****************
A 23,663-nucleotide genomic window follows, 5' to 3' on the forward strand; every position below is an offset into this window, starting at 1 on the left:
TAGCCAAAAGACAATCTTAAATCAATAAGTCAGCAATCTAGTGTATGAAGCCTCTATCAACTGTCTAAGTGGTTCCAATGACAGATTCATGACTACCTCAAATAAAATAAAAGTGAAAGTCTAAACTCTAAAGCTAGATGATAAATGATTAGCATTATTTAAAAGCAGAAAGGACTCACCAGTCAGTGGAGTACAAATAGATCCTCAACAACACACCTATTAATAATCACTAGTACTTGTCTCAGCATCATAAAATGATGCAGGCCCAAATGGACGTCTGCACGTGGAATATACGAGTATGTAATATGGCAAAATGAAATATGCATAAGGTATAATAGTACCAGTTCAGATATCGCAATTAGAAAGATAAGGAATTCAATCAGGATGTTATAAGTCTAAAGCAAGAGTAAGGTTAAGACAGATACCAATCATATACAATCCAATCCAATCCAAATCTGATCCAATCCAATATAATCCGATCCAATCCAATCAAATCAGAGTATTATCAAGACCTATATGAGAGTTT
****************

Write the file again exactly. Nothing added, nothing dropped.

A 23,663-nucleotide genomic window follows, 5' to 3' on the forward strand; every position below is an offset into this window, starting at 1 on the left:
TAGCCAAAAGACAATCTTAAATCAATAAGTCAGCAATCTAGTGTATGAAGCCTCTATCAACTGTCTAAGTGGTTCCAATGACAGATTCATGACTACCTCAAATAAAATAAAAGTGAAAGTCTAAACTCTAAAGCTAGATGATAAATGATTAGCATTATTTAAAAGCAGAAAGGACTCACCAGTCAGTGGAGTACAAATAGATCCTCAACAACACACCTATTAATAATCACTAGTACTTGTCTCAGCATCATAAAATGATGCAGGCCCAAATGGACGTCTGCACGTGGAATATACGAGTATGTAATATGGCAAAATGAAATATGCATAAGGTATAATAGTACCAGTTCAGATATCGCAATTAGAAAGATAAGGAATTCAATCAGGATGTTATAAGTCTAAAGCAAGAGTAAGGTTAAGACAGATACCAATCATATACAATCCAATCCAATCCAAATCTGATCCAATCCAATATAATCCGATCCAATCCAATCAAATCAGAGTATTATCAAGACCTATATGAGAGTTT